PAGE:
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I own a shock collar and it only comes out when totally necessary and that means usually in the field with the hunting dogs like a rabbit dog who likes to run deer it is impossible to break them of running deer without a shock collar and sometimes that don't even work anyways I have used it on my Dobes to train them to the boundries of the yard and took like one day maybe two but not very many pokes and they were done leaving the yard my mom also had a Dobie that as soon as you let him out of the door he would run down the driveway and onto the road and she lives on a highway luckily he never got splattered it took him lilke four days to learn to stay in the yard I love a shock collar when it is used correctly don't get me wrong I am a firm believer in using praise and food and a clicker and only use one when it is absolutelly needed
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  #16  
Old 11-09-2004, 07:34 PM
Millie Millie is offline
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Quote:
Originally Posted by tl_ashmore
I know WHY the dogs are fighting. They are just trying to establish dominance in the house. Both of them want to be TOP dog, and they are not backing down about it. I don't want to have to use a shock collar, that is just a last resort.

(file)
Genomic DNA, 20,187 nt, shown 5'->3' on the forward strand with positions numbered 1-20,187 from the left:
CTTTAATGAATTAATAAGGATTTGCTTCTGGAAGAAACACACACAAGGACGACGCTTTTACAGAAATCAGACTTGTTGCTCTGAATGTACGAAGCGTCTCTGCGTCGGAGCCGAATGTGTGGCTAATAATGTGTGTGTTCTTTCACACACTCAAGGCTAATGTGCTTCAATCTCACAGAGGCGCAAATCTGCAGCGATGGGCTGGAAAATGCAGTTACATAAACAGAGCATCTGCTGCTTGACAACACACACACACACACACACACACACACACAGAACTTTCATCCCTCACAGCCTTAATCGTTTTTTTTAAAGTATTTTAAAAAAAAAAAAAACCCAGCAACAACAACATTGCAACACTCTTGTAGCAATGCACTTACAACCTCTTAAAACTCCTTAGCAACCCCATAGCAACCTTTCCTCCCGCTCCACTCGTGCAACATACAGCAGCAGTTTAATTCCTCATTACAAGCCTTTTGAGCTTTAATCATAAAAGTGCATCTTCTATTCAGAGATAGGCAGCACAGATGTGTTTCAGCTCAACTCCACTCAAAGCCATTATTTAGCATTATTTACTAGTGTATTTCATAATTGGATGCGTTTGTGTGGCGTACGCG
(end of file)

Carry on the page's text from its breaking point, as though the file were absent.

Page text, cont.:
Okay. Then my advice would be to take each one to obedience training and establish yourself as the pack leader. You are the top dog,neither one of those dogs should be. Good Luck.
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  #17  
Old 11-09-2004, 10:06 PM
Millie Millie is offline
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Quote:
Originally Posted by Serena
Millie sometimes there are dogs that will require more "forceful" training, I'm probably the biggest advocate for positive training there is, if you have read my past posts on training suggestions you will note that I frequently suggest pet owners establish pack leadership in a non-confrontational manner with the dog.

With that being said, if someone is working with an extremely *hard* dog then I could see how a tougher training program may be necessary, of course I would like to see this type of training used as an absolute final resort when all else has failed, but if the need is there, then I would rather someone educate themselves on how to use the training tool correctly.
I totally agree. But I can't tell by this post what has been done in the past. The question was about shock collars and I gave my advice. Maybe I should have asked more questions about the history of training that hasn't worked. Maybe the dogs haven't had any training or poor training or very good training that hasn't worked. I am just throwing out suggestions. I didn't think the obedience training suggestion was out of line at this point. Just because the dogs are still fighting doesn't mean they have exhausted all other forms before resorting to a shock collar. I have a very stubborn dominant dog,I know how hard it is.